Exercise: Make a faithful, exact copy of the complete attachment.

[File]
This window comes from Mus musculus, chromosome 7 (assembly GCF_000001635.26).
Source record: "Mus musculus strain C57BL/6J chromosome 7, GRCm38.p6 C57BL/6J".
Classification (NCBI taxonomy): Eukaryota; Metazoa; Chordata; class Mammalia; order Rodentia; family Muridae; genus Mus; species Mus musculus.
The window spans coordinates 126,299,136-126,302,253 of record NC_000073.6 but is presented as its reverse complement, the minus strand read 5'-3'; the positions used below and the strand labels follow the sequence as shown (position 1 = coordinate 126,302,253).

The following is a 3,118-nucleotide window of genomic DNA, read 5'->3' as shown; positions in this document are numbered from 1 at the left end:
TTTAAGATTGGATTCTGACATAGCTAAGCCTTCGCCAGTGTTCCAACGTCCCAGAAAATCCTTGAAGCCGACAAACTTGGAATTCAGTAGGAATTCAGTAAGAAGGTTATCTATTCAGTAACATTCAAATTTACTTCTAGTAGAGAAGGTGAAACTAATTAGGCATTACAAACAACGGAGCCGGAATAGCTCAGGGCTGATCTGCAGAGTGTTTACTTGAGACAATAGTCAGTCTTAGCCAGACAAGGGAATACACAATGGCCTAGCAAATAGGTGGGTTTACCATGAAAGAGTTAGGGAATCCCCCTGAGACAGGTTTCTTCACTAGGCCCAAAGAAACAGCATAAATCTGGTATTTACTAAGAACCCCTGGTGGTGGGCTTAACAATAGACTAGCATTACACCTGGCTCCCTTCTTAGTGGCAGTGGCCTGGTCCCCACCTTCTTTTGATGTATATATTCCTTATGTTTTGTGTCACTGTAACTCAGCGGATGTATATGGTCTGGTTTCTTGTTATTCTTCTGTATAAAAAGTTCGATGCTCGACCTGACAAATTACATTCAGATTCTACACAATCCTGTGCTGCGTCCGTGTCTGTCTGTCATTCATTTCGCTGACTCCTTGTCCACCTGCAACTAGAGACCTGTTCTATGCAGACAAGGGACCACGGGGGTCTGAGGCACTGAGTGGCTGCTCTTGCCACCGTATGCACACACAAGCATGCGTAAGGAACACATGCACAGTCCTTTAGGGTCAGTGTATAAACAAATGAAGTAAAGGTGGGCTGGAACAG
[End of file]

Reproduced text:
This window comes from Mus musculus, chromosome 7 (assembly GCF_000001635.26).
Source record: "Mus musculus strain C57BL/6J chromosome 7, GRCm38.p6 C57BL/6J".
Classification (NCBI taxonomy): Eukaryota; Metazoa; Chordata; class Mammalia; order Rodentia; family Muridae; genus Mus; species Mus musculus.
The window spans coordinates 126,299,136-126,302,253 of record NC_000073.6 but is presented as its reverse complement, the minus strand read 5'-3'; the positions used below and the strand labels follow the sequence as shown (position 1 = coordinate 126,302,253).

The following is a 3,118-nucleotide window of genomic DNA, read 5'->3' as shown; positions in this document are numbered from 1 at the left end:
TTTAAGATTGGATTCTGACATAGCTAAGCCTTCGCCAGTGTTCCAACGTCCCAGAAAATCCTTGAAGCCGACAAACTTGGAATTCAGTAGGAATTCAGTAAGAAGGTTATCTATTCAGTAACATTCAAATTTACTTCTAGTAGAGAAGGTGAAACTAATTAGGCATTACAAACAACGGAGCCGGAATAGCTCAGGGCTGATCTGCAGAGTGTTTACTTGAGACAATAGTCAGTCTTAGCCAGACAAGGGAATACACAATGGCCTAGCAAATAGGTGGGTTTACCATGAAAGAGTTAGGGAATCCCCCTGAGACAGGTTTCTTCACTAGGCCCAAAGAAACAGCATAAATCTGGTATTTACTAAGAACCCCTGGTGGTGGGCTTAACAATAGACTAGCATTACACCTGGCTCCCTTCTTAGTGGCAGTGGCCTGGTCCCCACCTTCTTTTGATGTATATATTCCTTATGTTTTGTGTCACTGTAACTCAGCGGATGTATATGGTCTGGTTTCTTGTTATTCTTCTGTATAAAAAGTTCGATGCTCGACCTGACAAATTACATTCAGATTCTACACAATCCTGTGCTGCGTCCGTGTCTGTCTGTCATTCATTTCGCTGACTCCTTGTCCACCTGCAACTAGAGACCTGTTCTATGCAGACAAGGGACCACGGGGGTCTGAGGCACTGAGTGGCTGCTCTTGCCACCGTATGCACACACAAGCATGCGTAAGGAACACATGCACAGTCCTTTAGGGTCAGTGTATAAACAAATGAAGTAAAGGTGGGCTGGAACAG